I will miss the spring and summer birds. However, I do look forward to seeing different birds returning to the homestead. I like the white-crowned sparrow, American goldfinch and cedar waxwing birds, among others.

We are still enjoying some of our summer crops, but we are looking forward to our fall garden. I wrote about that in End of the Summer Garden and Beginning of the Fall Garden. I am hoping for lots of carrots. They are definitely a favorite vegetable of mine!

The biggest challenge now is figuring out the best way to dress. It is definitely cool enough to start wearing pants again, but I like wearing summer attire. Nevertheless, whatever the minor challenges, I am definitely embracing fall on the homestead.

Learning to Tie a Highwayman's Hitch Knot

Faithful HomesteaderIn the past couple of years, I have been having new adventures and learning new things. I really like to keep my mind sharp, and I think learning is a great way to do that. As I get older, it can be a bit difficult at times. My brain does not always want to cooperate. Sometimes something like a simple knot can be a challenge.

knot - Copy

I volunteer at an equestrian therapy ranch, and I have been learning about tack, grooming horses, and even washing them. There came a time when it was necessary to tie a horse up using a highwayman’s hitch knot, aka: quick release knot. The person training me tried to show me how to do it several times, but I just could not get it. Eventually we had to give up so we could complete our chores, but I was determined that I had to learn to do this before I went back to the ranch.

I decided to check out the Internet, but I was still not wrapping my mind around how to do it. I knew it was probably a simple thing, but I was having a bit of a block. I asked my husband to show me the knot, and he was unsuccessful at showing me as well.

However, I am definitely not one to give up. I went back to the Internet, determined to get this thing figured out. Something finally clicked and I was able to do it. I checked out a few different websites, but what ended up working for me was found at WikiHow.

After having so much trouble with the simple little knot, it just felt so good to finally get it. I keep practicing it and am ready for when I next need it at the ranch. Now I get that the knot is made with three loops. The first loop goes over whatever the rope needs to be tied to, then a second loop goes through that one, and finally a third loop goes into the second one. One end stays secure, the one that the horse is attached to and then the other end releases the whole thing with one quick pull. What a great knot.

I am sure it may seem silly to some people, but I feel a sense of accomplishment. I am always happy when I learn something new. I sure never want to stop learning.

End of the Summer Garden and Beginning of the Fall Garden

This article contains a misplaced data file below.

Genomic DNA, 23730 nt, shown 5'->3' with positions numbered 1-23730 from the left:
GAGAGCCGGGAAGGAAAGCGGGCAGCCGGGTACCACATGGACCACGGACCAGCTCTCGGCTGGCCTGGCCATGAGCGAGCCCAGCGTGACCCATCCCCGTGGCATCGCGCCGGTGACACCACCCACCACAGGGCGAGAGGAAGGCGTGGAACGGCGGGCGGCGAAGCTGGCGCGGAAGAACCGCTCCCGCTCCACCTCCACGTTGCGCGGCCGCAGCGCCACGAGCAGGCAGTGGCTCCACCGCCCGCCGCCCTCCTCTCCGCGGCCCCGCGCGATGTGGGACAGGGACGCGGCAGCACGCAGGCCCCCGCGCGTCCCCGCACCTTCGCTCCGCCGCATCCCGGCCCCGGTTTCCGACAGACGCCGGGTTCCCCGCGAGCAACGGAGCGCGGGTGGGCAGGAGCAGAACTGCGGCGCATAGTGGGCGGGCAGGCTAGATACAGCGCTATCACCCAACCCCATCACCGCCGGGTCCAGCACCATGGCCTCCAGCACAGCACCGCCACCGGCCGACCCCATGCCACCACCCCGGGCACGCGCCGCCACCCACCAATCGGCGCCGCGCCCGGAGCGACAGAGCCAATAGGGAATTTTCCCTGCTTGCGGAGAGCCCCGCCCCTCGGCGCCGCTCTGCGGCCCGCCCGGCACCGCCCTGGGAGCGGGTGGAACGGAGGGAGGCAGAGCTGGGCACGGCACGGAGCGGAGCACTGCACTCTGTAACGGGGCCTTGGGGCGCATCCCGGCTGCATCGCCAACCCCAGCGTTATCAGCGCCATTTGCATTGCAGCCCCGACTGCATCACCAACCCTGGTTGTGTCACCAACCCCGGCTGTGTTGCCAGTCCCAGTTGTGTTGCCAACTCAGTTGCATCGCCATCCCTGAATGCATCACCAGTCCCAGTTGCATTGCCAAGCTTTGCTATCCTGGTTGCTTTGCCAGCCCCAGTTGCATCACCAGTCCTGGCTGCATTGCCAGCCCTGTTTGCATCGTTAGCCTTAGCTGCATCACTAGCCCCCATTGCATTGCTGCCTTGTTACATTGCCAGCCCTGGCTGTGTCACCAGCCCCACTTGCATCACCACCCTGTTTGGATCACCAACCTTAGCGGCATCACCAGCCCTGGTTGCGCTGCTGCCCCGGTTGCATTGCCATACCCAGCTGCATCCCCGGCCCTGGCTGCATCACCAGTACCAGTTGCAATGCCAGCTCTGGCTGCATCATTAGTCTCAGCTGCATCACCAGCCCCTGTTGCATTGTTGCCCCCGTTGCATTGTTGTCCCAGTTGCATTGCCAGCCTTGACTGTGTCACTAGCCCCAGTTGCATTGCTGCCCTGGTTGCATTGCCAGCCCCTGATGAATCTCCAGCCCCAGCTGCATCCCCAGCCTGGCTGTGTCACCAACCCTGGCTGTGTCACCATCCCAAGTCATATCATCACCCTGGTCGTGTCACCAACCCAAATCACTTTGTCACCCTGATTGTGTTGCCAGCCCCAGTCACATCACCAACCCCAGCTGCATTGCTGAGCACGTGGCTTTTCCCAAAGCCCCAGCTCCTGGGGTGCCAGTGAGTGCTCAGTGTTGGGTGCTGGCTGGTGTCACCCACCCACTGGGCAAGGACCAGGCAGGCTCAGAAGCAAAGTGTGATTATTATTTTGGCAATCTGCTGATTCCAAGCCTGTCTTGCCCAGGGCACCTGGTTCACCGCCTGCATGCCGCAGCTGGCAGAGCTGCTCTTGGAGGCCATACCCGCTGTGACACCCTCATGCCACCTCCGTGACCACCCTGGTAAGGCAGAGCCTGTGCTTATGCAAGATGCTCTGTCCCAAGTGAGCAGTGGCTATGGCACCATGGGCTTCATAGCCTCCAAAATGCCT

Faithful HomesteaderAs we are preparing for our fall garden, I am reflecting on our spring/summer garden. The garden definitely had its hits and misses. However we are moving forward, and I am anxious to see what the fall garden yields.

variety of tomatoes

One of my biggest disappointments with the summer garden was the failure of our corn. I was really looking forward to some fresh garden corn. We have not had any success with that for the past few years. My husband said that as he looked around at other gardens, they did not seem to do well with their corn this year, either.

More so than any other year that we have been on our little homestead, the mockingbirds have been a real problem. We didn’t get to enjoy any blueberries or grapes because of them. They went after the blackberries and our Jujube tree. My husband is ready to take them out, but I just want to do more to keep them away, like some kind of netting.

We are done with squash for the season, but we are still enjoying plenty of tomatoes. I am always happy to have an abundance of them. Even though it is not so much a summer food, we have most often used the tomatoes to make chili.

And now we have started planting the fall garden. This season, my husband is using garden frames to help with weed control. He is using four, 10 x 2 pieces of wood to make the frames, and then burying the frame eight inches into the ground.

Garden frame for carrots

So far he has planted carrots. In the past, the carrots were pretty small. I am hoping they are a little bigger this year. Carrots are definitely a favorite vegetable of mine, although my husband doesn’t always plant my favorites. He likes to experiment with different foods.

Other crops still to be planted include garlic, kohlrabi, turnips, radishes, and lettuce. In previous years, the kohlrabi was a real hit with the chickens. I am hoping for a good fall garden, as always!

Chicken Drama on the Homestead

Faithful HomesteaderIt has been a challenging month on the homestead. First, I had to deal with one hen’s prolapsed vent and then our other chicken went broody. My cat also has a urinary tract infection. I am just ready for everyone to get back to normal. I have certainly had enough chicken and cat drama for now.